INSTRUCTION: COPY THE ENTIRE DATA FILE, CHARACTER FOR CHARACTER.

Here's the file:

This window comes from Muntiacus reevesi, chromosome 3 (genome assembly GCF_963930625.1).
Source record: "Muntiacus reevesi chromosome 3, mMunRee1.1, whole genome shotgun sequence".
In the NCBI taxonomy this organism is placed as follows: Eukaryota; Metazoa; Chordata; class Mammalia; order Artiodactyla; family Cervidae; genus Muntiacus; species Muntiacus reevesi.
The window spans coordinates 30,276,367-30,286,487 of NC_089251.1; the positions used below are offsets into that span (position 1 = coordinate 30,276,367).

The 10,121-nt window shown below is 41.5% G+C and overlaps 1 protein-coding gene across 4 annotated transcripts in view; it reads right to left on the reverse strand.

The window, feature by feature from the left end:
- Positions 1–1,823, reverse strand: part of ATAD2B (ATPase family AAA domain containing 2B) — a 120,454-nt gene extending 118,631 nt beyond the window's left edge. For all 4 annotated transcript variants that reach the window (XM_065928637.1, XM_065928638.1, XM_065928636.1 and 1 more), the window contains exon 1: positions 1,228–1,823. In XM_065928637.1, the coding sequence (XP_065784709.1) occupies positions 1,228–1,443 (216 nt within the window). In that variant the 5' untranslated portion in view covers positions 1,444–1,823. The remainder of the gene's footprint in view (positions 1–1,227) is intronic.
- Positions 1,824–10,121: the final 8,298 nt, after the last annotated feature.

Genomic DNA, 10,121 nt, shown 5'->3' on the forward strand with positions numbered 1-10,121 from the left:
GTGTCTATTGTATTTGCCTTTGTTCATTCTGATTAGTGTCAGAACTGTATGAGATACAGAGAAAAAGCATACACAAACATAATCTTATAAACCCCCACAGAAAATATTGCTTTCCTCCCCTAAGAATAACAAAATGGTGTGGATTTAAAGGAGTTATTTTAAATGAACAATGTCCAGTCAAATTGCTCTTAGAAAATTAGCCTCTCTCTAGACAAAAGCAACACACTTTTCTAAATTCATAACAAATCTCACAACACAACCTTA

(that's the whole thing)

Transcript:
This window comes from Muntiacus reevesi, chromosome 3 (genome assembly GCF_963930625.1).
Source record: "Muntiacus reevesi chromosome 3, mMunRee1.1, whole genome shotgun sequence".
In the NCBI taxonomy this organism is placed as follows: Eukaryota; Metazoa; Chordata; class Mammalia; order Artiodactyla; family Cervidae; genus Muntiacus; species Muntiacus reevesi.
The window spans coordinates 30,276,367-30,286,487 of NC_089251.1; the positions used below are offsets into that span (position 1 = coordinate 30,276,367).

The 10,121-nt window shown below is 41.5% G+C and overlaps 1 protein-coding gene across 4 annotated transcripts in view; it reads right to left on the reverse strand.

The window, feature by feature from the left end:
- Positions 1–1,823, reverse strand: part of ATAD2B (ATPase family AAA domain containing 2B) — a 120,454-nt gene extending 118,631 nt beyond the window's left edge. For all 4 annotated transcript variants that reach the window (XM_065928637.1, XM_065928638.1, XM_065928636.1 and 1 more), the window contains exon 1: positions 1,228–1,823. In XM_065928637.1, the coding sequence (XP_065784709.1) occupies positions 1,228–1,443 (216 nt within the window). In that variant the 5' untranslated portion in view covers positions 1,444–1,823. The remainder of the gene's footprint in view (positions 1–1,227) is intronic.
- Positions 1,824–10,121: the final 8,298 nt, after the last annotated feature.

Genomic DNA, 10,121 nt, shown 5'->3' on the forward strand with positions numbered 1-10,121 from the left:
GTGTCTATTGTATTTGCCTTTGTTCATTCTGATTAGTGTCAGAACTGTATGAGATACAGAGAAAAAGCATACACAAACATAATCTTATAAACCCCCACAGAAAATATTGCTTTCCTCCCCTAAGAATAACAAAATGGTGTGGATTTAAAGGAGTTATTTTAAATGAACAATGTCCAGTCAAATTGCTCTTAGAAAATTAGCCTCTCTCTAGACAAAAGCAACACACTTTTCTAAATTCATAACAAATCTCACAACACAACCTTA